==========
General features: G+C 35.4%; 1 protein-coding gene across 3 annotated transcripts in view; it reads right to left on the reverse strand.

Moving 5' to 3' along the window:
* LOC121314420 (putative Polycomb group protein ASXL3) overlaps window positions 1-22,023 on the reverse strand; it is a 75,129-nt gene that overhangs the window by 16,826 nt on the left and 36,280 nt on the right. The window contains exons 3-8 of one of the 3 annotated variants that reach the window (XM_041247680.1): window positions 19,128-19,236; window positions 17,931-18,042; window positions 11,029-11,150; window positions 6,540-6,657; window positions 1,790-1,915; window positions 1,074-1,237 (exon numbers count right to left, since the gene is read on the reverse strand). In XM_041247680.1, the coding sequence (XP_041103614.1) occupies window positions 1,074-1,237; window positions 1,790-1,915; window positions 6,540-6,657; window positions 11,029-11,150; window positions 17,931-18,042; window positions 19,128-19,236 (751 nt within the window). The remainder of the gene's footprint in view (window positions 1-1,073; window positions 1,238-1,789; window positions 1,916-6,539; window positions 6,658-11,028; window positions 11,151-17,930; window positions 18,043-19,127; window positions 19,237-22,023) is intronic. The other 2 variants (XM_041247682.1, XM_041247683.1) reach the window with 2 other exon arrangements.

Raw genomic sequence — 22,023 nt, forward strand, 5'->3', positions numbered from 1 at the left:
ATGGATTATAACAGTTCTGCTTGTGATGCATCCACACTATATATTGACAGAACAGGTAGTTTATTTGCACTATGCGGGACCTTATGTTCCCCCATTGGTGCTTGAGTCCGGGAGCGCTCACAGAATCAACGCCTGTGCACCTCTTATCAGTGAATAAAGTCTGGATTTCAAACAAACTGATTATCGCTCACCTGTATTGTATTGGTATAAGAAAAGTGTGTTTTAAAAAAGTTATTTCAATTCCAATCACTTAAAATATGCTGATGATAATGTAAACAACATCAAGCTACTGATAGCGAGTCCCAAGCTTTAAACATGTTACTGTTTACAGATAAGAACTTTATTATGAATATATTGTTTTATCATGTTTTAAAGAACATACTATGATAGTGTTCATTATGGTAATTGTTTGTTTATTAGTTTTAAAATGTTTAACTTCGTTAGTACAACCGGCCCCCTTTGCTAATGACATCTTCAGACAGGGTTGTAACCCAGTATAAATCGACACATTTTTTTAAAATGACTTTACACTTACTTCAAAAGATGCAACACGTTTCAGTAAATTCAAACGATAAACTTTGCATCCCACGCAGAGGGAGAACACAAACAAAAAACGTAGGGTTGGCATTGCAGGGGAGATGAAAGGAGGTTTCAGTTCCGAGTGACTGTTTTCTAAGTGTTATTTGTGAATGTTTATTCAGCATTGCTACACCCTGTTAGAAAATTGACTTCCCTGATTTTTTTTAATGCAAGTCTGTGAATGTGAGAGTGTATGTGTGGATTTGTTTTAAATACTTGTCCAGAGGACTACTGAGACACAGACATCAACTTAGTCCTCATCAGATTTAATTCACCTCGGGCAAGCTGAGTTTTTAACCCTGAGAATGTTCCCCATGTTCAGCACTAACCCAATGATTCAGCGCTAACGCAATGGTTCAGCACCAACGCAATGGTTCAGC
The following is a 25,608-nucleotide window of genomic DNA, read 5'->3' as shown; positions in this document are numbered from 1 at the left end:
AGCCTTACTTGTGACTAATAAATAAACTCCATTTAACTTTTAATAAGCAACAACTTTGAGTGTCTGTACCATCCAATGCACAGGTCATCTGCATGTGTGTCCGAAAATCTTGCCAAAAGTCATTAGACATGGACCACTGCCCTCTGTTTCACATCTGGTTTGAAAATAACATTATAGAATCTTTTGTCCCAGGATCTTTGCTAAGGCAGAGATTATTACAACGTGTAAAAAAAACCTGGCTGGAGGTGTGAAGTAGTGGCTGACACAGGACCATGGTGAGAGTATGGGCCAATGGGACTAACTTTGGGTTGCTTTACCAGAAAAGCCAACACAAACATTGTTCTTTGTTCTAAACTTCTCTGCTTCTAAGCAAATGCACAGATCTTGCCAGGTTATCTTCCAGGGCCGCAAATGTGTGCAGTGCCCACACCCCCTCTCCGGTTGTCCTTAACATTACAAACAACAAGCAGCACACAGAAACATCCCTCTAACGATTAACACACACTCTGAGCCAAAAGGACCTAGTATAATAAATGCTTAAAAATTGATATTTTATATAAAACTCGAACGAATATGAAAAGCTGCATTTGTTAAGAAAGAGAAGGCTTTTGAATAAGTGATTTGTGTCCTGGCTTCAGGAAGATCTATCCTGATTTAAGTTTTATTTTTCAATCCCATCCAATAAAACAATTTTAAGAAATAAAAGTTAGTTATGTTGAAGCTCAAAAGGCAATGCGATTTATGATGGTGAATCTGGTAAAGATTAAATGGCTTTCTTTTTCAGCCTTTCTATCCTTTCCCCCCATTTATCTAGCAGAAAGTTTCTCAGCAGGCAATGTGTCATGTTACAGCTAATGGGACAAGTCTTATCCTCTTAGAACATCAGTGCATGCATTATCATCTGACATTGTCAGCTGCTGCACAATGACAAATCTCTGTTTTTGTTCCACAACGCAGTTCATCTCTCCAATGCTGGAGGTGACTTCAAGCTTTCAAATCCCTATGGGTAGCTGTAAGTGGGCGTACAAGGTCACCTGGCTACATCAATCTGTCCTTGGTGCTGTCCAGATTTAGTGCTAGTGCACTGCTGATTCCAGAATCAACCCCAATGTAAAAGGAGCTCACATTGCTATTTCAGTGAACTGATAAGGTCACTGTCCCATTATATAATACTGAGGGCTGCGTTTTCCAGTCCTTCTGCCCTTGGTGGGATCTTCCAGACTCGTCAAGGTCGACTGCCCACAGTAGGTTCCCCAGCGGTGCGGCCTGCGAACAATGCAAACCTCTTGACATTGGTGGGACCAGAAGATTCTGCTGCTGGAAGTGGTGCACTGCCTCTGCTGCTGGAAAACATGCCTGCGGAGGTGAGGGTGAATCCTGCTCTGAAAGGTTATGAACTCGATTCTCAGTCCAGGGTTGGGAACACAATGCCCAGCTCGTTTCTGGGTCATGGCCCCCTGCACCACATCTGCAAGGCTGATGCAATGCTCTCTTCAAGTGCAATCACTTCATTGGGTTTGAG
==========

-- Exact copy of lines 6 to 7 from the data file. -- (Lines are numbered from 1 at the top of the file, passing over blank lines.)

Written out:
The following is a 25,608-nucleotide window of genomic DNA, read 5'->3' as shown; positions in this document are numbered from 1 at the left end:
AGCCTTACTTGTGACTAATAAATAAACTCCATTTAACTTTTAATAAGCAACAACTTTGAGTGTCTGTACCATCCAATGCACAGGTCATCTGCATGTGTGTCCGAAAATCTTGCCAAAAGTCATTAGACATGGACCACTGCCCTCTGTTTCACATCTGGTTTGAAAATAACATTATAGAATCTTTTGTCCCAGGATCTTTGCTAAGGCAGAGATTATTACAACGTGTAAAAAAAACCTGGCTGGAGGTGTGAAGTAGTGGCTGACACAGGACCATGGTGAGAGTATGGGCCAATGGGACTAACTTTGGGTTGCTTTACCAGAAAAGCCAACACAAACATTGTTCTTTGTTCTAAACTTCTCTGCTTCTAAGCAAATGCACAGATCTTGCCAGGTTATCTTCCAGGGCCGCAAATGTGTGCAGTGCCCACACCCCCTCTCCGGTTGTCCTTAACATTACAAACAACAAGCAGCACACAGAAACATCCCTCTAACGATTAACACACACTCTGAGCCAAAAGGACCTAGTATAATAAATGCTTAAAAATTGATATTTTATATAAAACTCGAACGAATATGAAAAGCTGCATTTGTTAAGAAAGAGAAGGCTTTTGAATAAGTGATTTGTGTCCTGGCTTCAGGAAGATCTATCCTGATTTAAGTTTTATTTTTCAATCCCATCCAATAAAACAATTTTAAGAAATAAAAGTTAGTTATGTTGAAGCTCAAAAGGCAATGCGATTTATGATGGTGAATCTGGTAAAGATTAAATGGCTTTCTTTTTCAGCCTTTCTATCCTTTCCCCCCATTTATCTAGCAGAAAGTTTCTCAGCAGGCAATGTGTCATGTTACAGCTAATGGGACAAGTCTTATCCTCTTAGAACATCAGTGCATGCATTATCATCTGACATTGTCAGCTGCTGCACAATGACAAATCTCTGTTTTTGTTCCACAACGCAGTTCATCTCTCCAATGCTGGAGGTGACTTCAAGCTTTCAAATCCCTATGGGTAGCTGTAAGTGGGCGTACAAGGTCACCTGGCTACATCAATCTGTCCTTGGTGCTGTCCAGATTTAGTGCTAGTGCACTGCTGATTCCAGAATCAACCCCAATGTAAAAGGAGCTCACATTGCTATTTCAGTGAACTGATAAGGTCACTGTCCCATTATATAATACTGAGGGCTGCGTTTTCCAGTCCTTCTGCCCTTGGTGGGATCTTCCAGACTCGTCAAGGTCGACTGCCCACAGTAGGTTCCCCAGCGGTGCGGCCTGCGAACAATGCAAACCTCTTGACATTGGTGGGACCAGAAGATTCTGCTGCTGGAAGTGGTGCACTGCCTCTGCTGCTGGAAAACATGCCTGCGGAGGTGAGGGTGAATCCTGCTCTGAAAGGTTATGAACTCGATTCTCAGTCCAGGGTTGGGAACACAATGCCCAGCTCGTTTCTGGGTCATGGCCCCCTGCACCACATCTGCAAGGCTGATGCAATGCTCTCTTCAAGTGCAATCACTTCATTGGGTTTGAG